92 (last worn by Bailey Horn prior to being traded on 2/27)

10 Ron Santo
14 Ernie Banks
23 Ryne Sandberg
26 Billy Williams
31 Ferguson Jenkins & Greg Maddux
42 Jackie Robinson


[ ]

In reply to by crunch

Sunday Tribune article interviewed Imanaga about the HR. 

"Even though (the HR) happened, it was a good learning experience to try to figure out how that could end up being a single in front of LF, " Imanaga said through interpreter Edwin Stanberry. "It was an 0-1 count and I should have thrown the fastball a little higher.  "I would like to work on throwing it higher in the zone or missing lower -- even if it's a lower pitch that would be a little bit better."


Seems like he has a plan and is  working on both the approach and execution of each pitch. 

Injury updates, From Sunday Tribune:

Happ out with a mild hamstring strain that happened Thursday. Hopefully, it will be OK before opening day. Wisdom is out for a few more days with Quad strain. G Cooper and Dom Smith are expected to get to play on Monday.


any time the wish-dot-com arizona version of ronnie woo woo feels like shutting up would be nice.

AZ Phil, what do you think the chances are that Jed makes a trade before OD?

MLB Network today and Chicago Radio have both speculated as recently as yesterday that Jed will make a sizable move.

They spoke about Alonso still and Bieber from Cleveland. 

Social Media thinks JD Davis from SF might work now (I think we have that RH/3B/DH spot covered though).

I wouldn't mind a SP like Bieber (he's in his last year of his original deal). Hendricks scares me. He's not the ground ball guy he used to be. He'd be lucky to have a sub 5 ERA in my opinion. CLEV needs OF slug. Canario is available (not even going to think about ONKC, PCA or Jaquar here). Brennan Davis probably needs a new spot. Mervis could get a chance at their 1B gig opposite Naylor as their DH. Vazquez appears ready for a shot at MLB level ball. 


[ ]

In reply to by Childersb3

Childersb3: I don't think the Cubs will add any AAV until the MLB Trade Deadline (and even that is dependent on how well the Cubs are playing and where they are in the standings at that point in time).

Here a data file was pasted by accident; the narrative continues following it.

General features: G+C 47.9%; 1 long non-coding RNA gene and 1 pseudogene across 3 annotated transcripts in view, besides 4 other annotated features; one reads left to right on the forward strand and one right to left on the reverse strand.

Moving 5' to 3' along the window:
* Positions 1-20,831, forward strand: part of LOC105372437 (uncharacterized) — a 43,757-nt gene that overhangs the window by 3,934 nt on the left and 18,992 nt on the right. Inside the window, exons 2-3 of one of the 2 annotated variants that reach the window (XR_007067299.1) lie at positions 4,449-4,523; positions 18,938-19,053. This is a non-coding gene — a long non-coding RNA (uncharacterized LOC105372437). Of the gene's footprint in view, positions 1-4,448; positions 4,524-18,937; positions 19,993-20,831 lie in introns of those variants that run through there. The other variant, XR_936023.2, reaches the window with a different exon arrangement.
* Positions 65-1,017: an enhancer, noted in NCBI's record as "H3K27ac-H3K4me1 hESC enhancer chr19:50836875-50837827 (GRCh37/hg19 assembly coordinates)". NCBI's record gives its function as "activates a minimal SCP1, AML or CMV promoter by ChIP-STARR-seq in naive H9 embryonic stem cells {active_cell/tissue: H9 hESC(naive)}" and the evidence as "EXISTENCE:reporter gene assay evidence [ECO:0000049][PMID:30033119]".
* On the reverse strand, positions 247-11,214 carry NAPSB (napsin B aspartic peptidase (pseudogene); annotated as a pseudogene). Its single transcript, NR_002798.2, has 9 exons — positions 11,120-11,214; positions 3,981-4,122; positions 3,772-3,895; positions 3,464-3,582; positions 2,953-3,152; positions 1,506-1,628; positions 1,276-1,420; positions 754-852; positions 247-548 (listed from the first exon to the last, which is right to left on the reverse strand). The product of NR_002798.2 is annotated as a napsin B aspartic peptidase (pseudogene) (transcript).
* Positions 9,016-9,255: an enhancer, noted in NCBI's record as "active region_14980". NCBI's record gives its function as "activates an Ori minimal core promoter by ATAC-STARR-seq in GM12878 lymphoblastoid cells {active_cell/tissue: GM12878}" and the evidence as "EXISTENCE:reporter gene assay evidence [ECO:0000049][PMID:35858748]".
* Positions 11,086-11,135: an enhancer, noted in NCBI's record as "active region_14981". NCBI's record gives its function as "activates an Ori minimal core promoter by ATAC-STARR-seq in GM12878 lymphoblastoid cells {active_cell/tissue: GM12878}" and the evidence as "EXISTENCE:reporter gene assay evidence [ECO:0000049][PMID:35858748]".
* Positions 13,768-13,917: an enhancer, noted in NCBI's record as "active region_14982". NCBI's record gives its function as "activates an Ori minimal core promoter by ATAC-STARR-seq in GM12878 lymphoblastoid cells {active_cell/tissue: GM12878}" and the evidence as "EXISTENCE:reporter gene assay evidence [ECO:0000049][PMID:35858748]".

Otherwise, the Cubs might perhaps do something like "exchange" Drew Smyly ($10.5M in 2024 AAV plus an additional potential $3M in performance bonuses) for J. D. Davis ($6.9M in 2024 and then he is a FA post-2024) and then maybe (hopefully) jettison Patrick Wisdom and Nick Madrigal without having to eat any salary (like if clubs claim Wisdom and Madrigal off waivers and thereby take on 100% of Wisdom's 2024 $2.725M salary and 100% of Madrigal's $1.81M salary). The Cubs don't need to get anything back for Wisdom and Madrigal other than AAV space and the $50,000 waiver price. 

Another possibility would be a prospect for prospect trade, like when the Diamondbacks traded OF Daulton Varsho (the D'backs were overloaded with LH-hitting outfielders) to the Blue Jays for C Gabriel Moreno (Moreno was blocked in Toronto by Kirk and Jansen). 

So if the Cubs have an opportunity to trade an outfield or middle-infield prospect for maybe a young arm or a 3B or catching prospect of similar value, I could see that happening.

bellinger debut wednesday.

also, taillon may not start until this weekend (tentatively)...throwing a sim game today.  he's "working on things" and is having some minor leg soreness running with cleats (fielding, covering 1st), but not while pitching or off-field.

Hello TCR Community. After a year or more of reading comments I thought I would actually contribute. By way of introduction, I’ve been a fan since the early 70’s, and am quite happy with current regime, having seen a team playing playoff level but largely lackluster baseball since 2016 transformed into an exciting organization clearly on the rise with among the best systems in baseball in under three years. Solid draft classes, smart trades of the overrated 2016 stars and cheap off season relief pitchers and, I presume, excellent player development programs have been the general rule since Jed has taken the helm. The organization is, in my assessment, in the best overall shape I have seen it in my half century of being a fan.

I have much to say about some of the comments on the board but I’d like to start with a question. There is so much talk about Cubs ownership being cheap and not spending and I  so doing disregarding the fans. My question is, what deal should this team have made in outbidding the 29 other teams this offseason that one could predict will move the needle for the foreseeable future. I’m not looking for hypotheticals here like “a starting third basemen”. I’m looking for realistic moves. Should they have spent $750,000,000 (or more) of future revenue for Ohtani? Should they have traded five top rated prospects for a year of Soto? How about signing Bellinger for his presumed initial asking price of 8yrs/$200,000,000 - 30 teams passed on that one. $325,000,000 for an MLB unproven Japanese pitcher? Or the other Dodgers pitching acquisition, the oft injured Tyler Glasgow? Chapman? Montgomery or Snell at Boras prices, thereby effectively blocking any young starters? For all of the impassioned pleas for the Cubs to “spend money”, I’m wondering which the community thinks are wise moves other teams made on which the Cubs should have outbid the competition?

[ ]

In reply to by TarzanJoeWallis

Ohtani & Yamamoto might have been a packaged deal so to speak. Jed probably tried to get one or both. Just wasn't going to happen.